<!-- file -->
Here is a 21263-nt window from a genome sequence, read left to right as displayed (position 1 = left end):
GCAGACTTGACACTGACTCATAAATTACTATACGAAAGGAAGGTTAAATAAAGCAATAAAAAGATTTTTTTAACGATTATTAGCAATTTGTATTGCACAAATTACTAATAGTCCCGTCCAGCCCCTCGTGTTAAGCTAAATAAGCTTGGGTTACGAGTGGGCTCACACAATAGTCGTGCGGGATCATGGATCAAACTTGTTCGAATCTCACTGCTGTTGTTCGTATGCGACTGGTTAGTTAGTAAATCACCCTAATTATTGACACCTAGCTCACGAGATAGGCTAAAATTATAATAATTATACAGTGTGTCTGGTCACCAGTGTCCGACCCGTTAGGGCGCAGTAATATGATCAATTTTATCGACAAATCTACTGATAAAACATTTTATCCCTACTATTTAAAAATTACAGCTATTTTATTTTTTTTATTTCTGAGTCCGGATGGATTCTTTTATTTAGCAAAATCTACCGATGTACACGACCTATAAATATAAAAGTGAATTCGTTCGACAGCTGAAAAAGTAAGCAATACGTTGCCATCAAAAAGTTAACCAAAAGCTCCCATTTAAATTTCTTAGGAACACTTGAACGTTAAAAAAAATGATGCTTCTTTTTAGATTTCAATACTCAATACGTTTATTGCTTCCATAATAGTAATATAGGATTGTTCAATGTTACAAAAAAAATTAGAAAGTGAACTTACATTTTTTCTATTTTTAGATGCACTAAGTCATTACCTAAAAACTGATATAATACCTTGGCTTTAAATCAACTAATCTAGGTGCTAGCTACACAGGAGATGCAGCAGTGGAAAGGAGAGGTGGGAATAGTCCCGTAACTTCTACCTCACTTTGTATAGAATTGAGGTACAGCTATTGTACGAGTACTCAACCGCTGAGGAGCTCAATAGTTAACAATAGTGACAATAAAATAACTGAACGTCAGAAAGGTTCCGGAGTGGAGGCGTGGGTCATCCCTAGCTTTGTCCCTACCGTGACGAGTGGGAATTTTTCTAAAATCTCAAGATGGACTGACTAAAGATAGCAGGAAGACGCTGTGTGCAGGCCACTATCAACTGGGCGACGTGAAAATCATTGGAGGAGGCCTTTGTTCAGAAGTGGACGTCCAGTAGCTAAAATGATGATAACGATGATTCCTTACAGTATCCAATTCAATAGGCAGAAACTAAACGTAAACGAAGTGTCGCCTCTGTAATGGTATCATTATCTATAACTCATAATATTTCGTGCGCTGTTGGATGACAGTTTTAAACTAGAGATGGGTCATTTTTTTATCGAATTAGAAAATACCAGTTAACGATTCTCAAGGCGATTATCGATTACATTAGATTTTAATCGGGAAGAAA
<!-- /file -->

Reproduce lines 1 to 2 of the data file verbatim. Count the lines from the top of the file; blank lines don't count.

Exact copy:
Here is a 21263-nt window from a genome sequence, read left to right as displayed (position 1 = left end):
GCAGACTTGACACTGACTCATAAATTACTATACGAAAGGAAGGTTAAATAAAGCAATAAAAAGATTTTTTTAACGATTATTAGCAATTTGTATTGCACAAATTACTAATAGTCCCGTCCAGCCCCTCGTGTTAAGCTAAATAAGCTTGGGTTACGAGTGGGCTCACACAATAGTCGTGCGGGATCATGGATCAAACTTGTTCGAATCTCACTGCTGTTGTTCGTATGCGACTGGTTAGTTAGTAAATCACCCTAATTATTGACACCTAGCTCACGAGATAGGCTAAAATTATAATAATTATACAGTGTGTCTGGTCACCAGTGTCCGACCCGTTAGGGCGCAGTAATATGATCAATTTTATCGACAAATCTACTGATAAAACATTTTATCCCTACTATTTAAAAATTACAGCTATTTTATTTTTTTTATTTCTGAGTCCGGATGGATTCTTTTATTTAGCAAAATCTACCGATGTACACGACCTATAAATATAAAAGTGAATTCGTTCGACAGCTGAAAAAGTAAGCAATACGTTGCCATCAAAAAGTTAACCAAAAGCTCCCATTTAAATTTCTTAGGAACACTTGAACGTTAAAAAAAATGATGCTTCTTTTTAGATTTCAATACTCAATACGTTTATTGCTTCCATAATAGTAATATAGGATTGTTCAATGTTACAAAAAAAATTAGAAAGTGAACTTACATTTTTTCTATTTTTAGATGCACTAAGTCATTACCTAAAAACTGATATAATACCTTGGCTTTAAATCAACTAATCTAGGTGCTAGCTACACAGGAGATGCAGCAGTGGAAAGGAGAGGTGGGAATAGTCCCGTAACTTCTACCTCACTTTGTATAGAATTGAGGTACAGCTATTGTACGAGTACTCAACCGCTGAGGAGCTCAATAGTTAACAATAGTGACAATAAAATAACTGAACGTCAGAAAGGTTCCGGAGTGGAGGCGTGGGTCATCCCTAGCTTTGTCCCTACCGTGACGAGTGGGAATTTTTCTAAAATCTCAAGATGGACTGACTAAAGATAGCAGGAAGACGCTGTGTGCAGGCCACTATCAACTGGGCGACGTGAAAATCATTGGAGGAGGCCTTTGTTCAGAAGTGGACGTCCAGTAGCTAAAATGATGATAACGATGATTCCTTACAGTATCCAATTCAATAGGCAGAAACTAAACGTAAACGAAGTGTCGCCTCTGTAATGGTATCATTATCTATAACTCATAATATTTCGTGCGCTGTTGGATGACAGTTTTAAACTAGAGATGGGTCATTTTTTTATCGAATTAGAAAATACCAGTTAACGATTCTCAAGGCGATTATCGATTACATTAGATTTTAATCGGGAAGAAA